NBA Lockout Continues, after Mediation


The marathon has ended.  The guys who have been camped out at whatever hotel in New York can go home and they won’t have to go back for a few days, at least.  Actually, sadly, they might not have to stake out a lobby for a while.

As I type, Billy Hunter and the Players Union are wrapping up their press conference.  3 full days of mediation.  Not just negotiations, mediation.  A federal mediator, which means a full on, boss, serious lawyer, mediator, George Cohen sat with the owners and players seperatly Monday; went into a meeting mid-morning on Tuesday that didn’t end until after I went to bed on Wednesday morning; met for hours on Wednesday, and went back at it again today until 8 PM tonight and nothing, NOTHING has been agreed to or accomplished.

You can talk about Bird rights, MLE’s, Luxury Caps, Hard Cap, Soft Cap, all the rest of the ways the money is handed out to the players.  But what really matters, the blood issue with the owners is their split.  The assumption is that $4 billion, which is what they made last year, will be there every year going forward.  The players pulled in 57% of that for themselves.  That leaves the owners with $1.72 billion of “BRI” (some magic number that only they know how to come up with).  The owners have been spinning out this $300 million number as far as “losses” for last season as a whole, with only 9 teams making any money at all or some odd ridiculous thing.  So if you lost $300 million last year, and you don’t want to just break even, you want to make money to pay David Stern, Adam Silver and the rest of the league offices, you add $300 million to $1.72 billion, and add a couple points of profit, 1% of $4 billion is $40 million, so let’s make 2% more, $80 million.  So, under the owners assumption (and my assumption of their assumption), there will be $4 billion again next year and they need $2.1 billion to make any money, so they require, and can’t sell to the other owners that aren’t at the negotiating table, they would need to walk away from these negotiations, in the new collective baragining agreement with 52.5% of the Basketball Related Income.

The owners want a 10% shift, like they feel like they have to have it to survive.  They want their share of basketball related income to go from 43% to almost 53%.  10% of $4 billion is $400 million.  The owners want the players share to decrease by $400 million dollars, per year.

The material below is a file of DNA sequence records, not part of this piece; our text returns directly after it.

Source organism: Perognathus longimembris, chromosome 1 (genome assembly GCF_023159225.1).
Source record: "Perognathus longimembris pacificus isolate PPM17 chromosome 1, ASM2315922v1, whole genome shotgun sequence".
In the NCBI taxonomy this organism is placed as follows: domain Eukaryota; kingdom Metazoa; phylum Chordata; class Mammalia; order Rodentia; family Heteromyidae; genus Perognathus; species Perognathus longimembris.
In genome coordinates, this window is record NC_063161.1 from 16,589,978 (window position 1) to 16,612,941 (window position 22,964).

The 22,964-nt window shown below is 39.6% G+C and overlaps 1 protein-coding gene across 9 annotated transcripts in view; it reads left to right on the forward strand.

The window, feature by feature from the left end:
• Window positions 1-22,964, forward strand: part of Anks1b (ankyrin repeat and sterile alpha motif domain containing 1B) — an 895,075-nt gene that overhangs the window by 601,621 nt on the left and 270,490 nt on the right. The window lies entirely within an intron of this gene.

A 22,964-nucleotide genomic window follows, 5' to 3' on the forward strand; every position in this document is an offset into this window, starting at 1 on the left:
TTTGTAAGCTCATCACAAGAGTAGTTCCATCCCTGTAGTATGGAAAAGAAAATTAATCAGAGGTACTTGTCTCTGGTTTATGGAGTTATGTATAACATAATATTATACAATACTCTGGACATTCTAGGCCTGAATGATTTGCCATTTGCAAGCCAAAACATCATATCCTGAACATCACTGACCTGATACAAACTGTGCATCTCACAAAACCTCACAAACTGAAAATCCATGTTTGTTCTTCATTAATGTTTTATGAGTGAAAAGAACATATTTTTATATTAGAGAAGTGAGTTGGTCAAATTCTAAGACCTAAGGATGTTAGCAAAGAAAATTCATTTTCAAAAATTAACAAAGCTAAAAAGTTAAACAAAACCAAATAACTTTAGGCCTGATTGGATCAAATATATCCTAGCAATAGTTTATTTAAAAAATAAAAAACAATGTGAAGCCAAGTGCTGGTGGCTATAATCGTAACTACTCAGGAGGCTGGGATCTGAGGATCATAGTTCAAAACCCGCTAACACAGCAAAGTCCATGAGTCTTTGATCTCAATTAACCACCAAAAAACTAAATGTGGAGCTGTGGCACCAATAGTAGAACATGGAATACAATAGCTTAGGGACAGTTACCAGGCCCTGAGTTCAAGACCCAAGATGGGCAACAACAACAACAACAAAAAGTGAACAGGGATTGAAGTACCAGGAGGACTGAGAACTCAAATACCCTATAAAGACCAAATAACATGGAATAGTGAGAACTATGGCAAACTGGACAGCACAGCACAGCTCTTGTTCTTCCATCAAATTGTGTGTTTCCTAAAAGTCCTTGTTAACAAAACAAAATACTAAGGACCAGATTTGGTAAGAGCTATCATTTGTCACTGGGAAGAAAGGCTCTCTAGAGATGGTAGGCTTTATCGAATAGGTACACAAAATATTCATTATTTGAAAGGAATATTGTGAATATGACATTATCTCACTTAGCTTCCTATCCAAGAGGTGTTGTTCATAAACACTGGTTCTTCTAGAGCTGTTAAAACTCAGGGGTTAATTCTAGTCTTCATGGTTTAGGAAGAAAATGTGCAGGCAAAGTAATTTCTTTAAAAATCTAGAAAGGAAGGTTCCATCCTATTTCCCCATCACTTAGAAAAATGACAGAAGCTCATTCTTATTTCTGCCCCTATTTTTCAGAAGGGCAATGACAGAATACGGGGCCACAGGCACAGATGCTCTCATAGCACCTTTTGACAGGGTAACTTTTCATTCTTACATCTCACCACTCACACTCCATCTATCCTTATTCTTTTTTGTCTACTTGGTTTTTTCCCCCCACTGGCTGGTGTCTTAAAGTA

When I say this is the blood issue, I mean it.  This is the only issue.  They can talk about how players get it and other items besides that, and they’ve said as much, but until that split gets agreed upon there is no deal on anything else.  All the mediation in the world can’t help that.  If the owners truly think that they can’t live, well, their business can’t survive without having their 52.5%, they are willing to not lose more money this year in order to accomplish that.  We have seen it tonight with both sides walking away shaking their heads.

The chain, as I put it together via the press conference on NBATV and twitter is that the players have come down from 57% to 53%, pretty quickly.  The owners want them at 47%, as we figured out above, and they are holding to that.  So, someone, it’s not clear if it was an owner, a player rep or what said “Hey, 47%, 53%, let’s meet in the middle!  50/50 split?!”  The players were ready to accept that as far as I can tell from tonight’s festivities and they were under the impression that the owners were too.  It’s like on Pawn Stars when Rick sticks his hand out there to make a deal with the guy, the guy thinks he’s about to say his number and he says something about 10% below it.  Billy Hunter said as much in his press conference, saying that he thought the owners had put “50/50” forward and were willing to accept it and it was pulled out from under them.  So, the owners are playing hardball and the players sort of are too.  They were actually not ok with “50/50” but were saying “We’ll start at 50% and if the economy, or the league grows and revenues go up, so will our share, topping out at 53%”